In an effort to support global initiatives to contain the spread of the new coronavirus (COVID-19), the Academy is moving to an online platform or postponing all meetings and events intended to be held in person through April 30, 2020. Please check here for more information, including Academy programs on COVID-19, and links to the latest advisories from public health officials.

We are experiencing intermittent technical difficulties. At this time, you may not be able to log in, register for an event, or make a donation via the website. We appreciate your patience, and apologize for any inconvenience this may cause.

This site uses cookies.
Learn more.


This website uses cookies. Some of the cookies we use are essential for parts of the website to operate while others offer you a better browsing experience. You give us your permission to use cookies, by continuing to use our website after you have received the cookie notification. To find out more about cookies on this website and how to change your cookie settings, see our Privacy policy and Terms of Use.


Cellular and Molecular Mechanisms of Drugs of Abuse and Neurotoxicity

Edited by Edited by Syed Ali (National Center for Toxicological Research/FDA, Jefferson, Arkansas) and Francesco Fornai (University of Pisa, Italy)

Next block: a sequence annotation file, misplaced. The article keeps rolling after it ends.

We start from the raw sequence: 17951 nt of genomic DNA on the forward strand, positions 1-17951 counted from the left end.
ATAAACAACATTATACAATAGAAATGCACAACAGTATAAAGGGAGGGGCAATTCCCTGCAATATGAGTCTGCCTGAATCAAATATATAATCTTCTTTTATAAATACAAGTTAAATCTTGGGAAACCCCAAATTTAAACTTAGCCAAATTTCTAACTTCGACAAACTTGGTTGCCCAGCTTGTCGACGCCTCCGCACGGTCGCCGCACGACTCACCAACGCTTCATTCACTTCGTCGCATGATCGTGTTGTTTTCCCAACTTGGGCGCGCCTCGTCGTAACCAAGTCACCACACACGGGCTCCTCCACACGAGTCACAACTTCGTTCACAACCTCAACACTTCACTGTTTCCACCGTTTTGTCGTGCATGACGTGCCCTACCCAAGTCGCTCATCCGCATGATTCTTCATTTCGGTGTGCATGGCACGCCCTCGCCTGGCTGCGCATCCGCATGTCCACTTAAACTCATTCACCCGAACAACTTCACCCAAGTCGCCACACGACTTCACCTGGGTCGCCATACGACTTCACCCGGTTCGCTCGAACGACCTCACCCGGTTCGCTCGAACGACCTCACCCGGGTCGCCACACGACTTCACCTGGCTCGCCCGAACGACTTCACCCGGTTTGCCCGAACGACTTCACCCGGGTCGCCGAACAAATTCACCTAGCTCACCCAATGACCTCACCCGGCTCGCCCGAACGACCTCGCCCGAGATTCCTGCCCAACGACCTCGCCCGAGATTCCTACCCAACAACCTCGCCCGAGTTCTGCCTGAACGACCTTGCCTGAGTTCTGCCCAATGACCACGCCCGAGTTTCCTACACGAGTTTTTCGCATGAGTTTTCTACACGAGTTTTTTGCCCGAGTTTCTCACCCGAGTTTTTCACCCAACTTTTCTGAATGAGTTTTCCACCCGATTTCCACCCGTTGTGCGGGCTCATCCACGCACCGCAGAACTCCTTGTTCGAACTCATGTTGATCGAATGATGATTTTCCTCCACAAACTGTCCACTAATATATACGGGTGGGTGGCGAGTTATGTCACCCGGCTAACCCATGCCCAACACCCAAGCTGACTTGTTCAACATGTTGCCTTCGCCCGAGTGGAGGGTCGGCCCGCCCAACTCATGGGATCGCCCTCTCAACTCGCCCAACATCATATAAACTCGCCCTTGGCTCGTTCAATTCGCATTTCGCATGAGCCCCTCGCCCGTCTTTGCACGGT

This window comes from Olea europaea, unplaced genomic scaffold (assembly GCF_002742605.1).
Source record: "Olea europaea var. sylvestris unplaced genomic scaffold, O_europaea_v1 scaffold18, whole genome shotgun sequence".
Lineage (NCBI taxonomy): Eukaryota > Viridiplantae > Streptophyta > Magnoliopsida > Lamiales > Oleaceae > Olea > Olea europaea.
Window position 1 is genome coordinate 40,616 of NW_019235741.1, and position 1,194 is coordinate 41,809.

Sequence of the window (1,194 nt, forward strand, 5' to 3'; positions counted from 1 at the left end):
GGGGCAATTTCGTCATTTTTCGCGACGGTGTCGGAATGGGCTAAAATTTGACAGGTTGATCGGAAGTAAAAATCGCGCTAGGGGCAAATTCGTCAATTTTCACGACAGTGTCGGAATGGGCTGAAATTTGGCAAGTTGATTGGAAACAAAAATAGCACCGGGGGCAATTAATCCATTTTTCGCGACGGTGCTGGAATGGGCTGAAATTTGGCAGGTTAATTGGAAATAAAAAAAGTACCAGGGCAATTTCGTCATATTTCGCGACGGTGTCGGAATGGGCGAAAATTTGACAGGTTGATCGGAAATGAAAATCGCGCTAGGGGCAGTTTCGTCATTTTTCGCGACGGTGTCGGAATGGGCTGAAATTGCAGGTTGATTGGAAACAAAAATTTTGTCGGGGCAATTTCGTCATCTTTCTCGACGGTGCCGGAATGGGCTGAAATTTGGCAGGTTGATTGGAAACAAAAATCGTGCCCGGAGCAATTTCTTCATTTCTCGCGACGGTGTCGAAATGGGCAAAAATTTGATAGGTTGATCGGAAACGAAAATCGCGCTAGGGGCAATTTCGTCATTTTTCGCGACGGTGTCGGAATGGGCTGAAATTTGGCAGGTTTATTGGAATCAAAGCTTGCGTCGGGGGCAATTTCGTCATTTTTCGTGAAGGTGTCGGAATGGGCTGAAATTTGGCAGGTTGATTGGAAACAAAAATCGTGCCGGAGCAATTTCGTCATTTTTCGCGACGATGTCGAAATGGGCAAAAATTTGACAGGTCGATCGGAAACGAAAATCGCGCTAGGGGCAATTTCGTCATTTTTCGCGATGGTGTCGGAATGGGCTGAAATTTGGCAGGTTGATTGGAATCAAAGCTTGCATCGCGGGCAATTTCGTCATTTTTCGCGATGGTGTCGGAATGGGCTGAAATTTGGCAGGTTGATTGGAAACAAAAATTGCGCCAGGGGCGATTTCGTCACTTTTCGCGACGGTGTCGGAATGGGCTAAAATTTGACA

Cellular and Molecular Mechanisms of Drugs of Abuse and Neurotoxicity

Published: September 2006

Volume 1074

Learn More

Methamphetamine, MDMA, cocaine, PMA , GHB, and various solvents are the most widely abused drugs in Europe, the United States, Central America, South America, and Asia; and their use has dramatically increased over the last two decades. These drugs of abuse are known to cause neurotoxicity in several species, including not only rodents, dogs, and nonhuman primates, but also humans. The precise neurochemical mechanisms underlying this drug-induced neurotoxicity remain unclear. This volume explores this question, specifically addressing the following aspects: (1) the role of genomics and proteomics in drug-induced neurotoxicity, (2) drugs of abuse and medication development, (3) molecular biology and free radicals in drug-induced neurotoxicity, (4) substituted amphetamine-induced neurochemical changes and relationship to neurotoxicity, (5) drugs of abuse and imaging brain structure and function.